Following last month’s announcement of a massive data breach of US Government data involving the Office of Personal Management (OPM), it has now been reported that the breach was far worse than initially thought, with sensitive information relating to more than 21.5 million people having been stolen. The OPM records personal information for all federal employees, housing information including social security numbers, employment and educational information, health, criminal and financial histories. The Director of the OPM, Katherine Archulete, has since resigned, and the White House has indicated that it is reviewing ways to tighten data security in future, including changing its password authentication process and limiting the numbers and capabilities of privileged users.

Cybersecurity firm hacked

Another cybersecurity firm has been hacked. Hacking Team, an Italian-based company offering security services to law enforcements and national security organisations, has had 400GB of what appears to be its own documents published via its Twitter feed, including documents purporting to show the company arranging to sell its technology to repressive regimes. If genuine, the leaked documents suggest that Hacking Team has clients in countries including Kazakhstan, Sudan and Saudi Arabia which have been criticised by human rights organisations for the aggressive surveillance of their citizens. The CEO of Hacking Team has suggested that the attack, given its complexity, may have been carried out at a government level.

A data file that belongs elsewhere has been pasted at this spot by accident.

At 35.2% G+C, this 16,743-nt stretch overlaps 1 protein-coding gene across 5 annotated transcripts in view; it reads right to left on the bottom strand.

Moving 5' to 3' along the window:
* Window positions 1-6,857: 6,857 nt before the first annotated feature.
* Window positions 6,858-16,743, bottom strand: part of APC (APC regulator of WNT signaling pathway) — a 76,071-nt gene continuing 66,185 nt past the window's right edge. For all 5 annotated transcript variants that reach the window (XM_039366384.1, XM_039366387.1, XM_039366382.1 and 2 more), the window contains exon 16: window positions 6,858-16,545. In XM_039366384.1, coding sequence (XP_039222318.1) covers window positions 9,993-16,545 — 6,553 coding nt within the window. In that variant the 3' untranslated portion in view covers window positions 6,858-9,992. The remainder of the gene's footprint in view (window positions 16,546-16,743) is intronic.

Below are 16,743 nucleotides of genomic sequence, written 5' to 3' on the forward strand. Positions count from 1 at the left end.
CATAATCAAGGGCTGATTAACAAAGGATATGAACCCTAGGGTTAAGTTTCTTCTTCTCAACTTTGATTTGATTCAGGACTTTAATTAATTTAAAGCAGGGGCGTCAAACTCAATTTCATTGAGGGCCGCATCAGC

Ashley Madison hack

Hackers have stolen and leaked personal information from online cheating site Ashley Madison, an international dating site with a membership of 37 million and the tagline “Life is short. Have an affair”. Impact Team, the group claiming responsibility for the hack, claim to have complete access to the Avid Life Media’s (the parent company) database, including user records for every single member. More than 2,500 customer records have already been released to the public and Impact Team are now threatening to release more information, including sensitive personal data, unless the site is shut down.

Ashley Madison charges users a fee of £15 to carry out a “full delete” of their information if they decide to leave the site. Although users have the option of permanently hiding their profile free of charge, the company’s advertisements claim that the full delete service is the only way to completely remove their information from the servers. Impact Team allege, however, that users’ purchasing details, including credit card details, real name and address, are not removed as promised.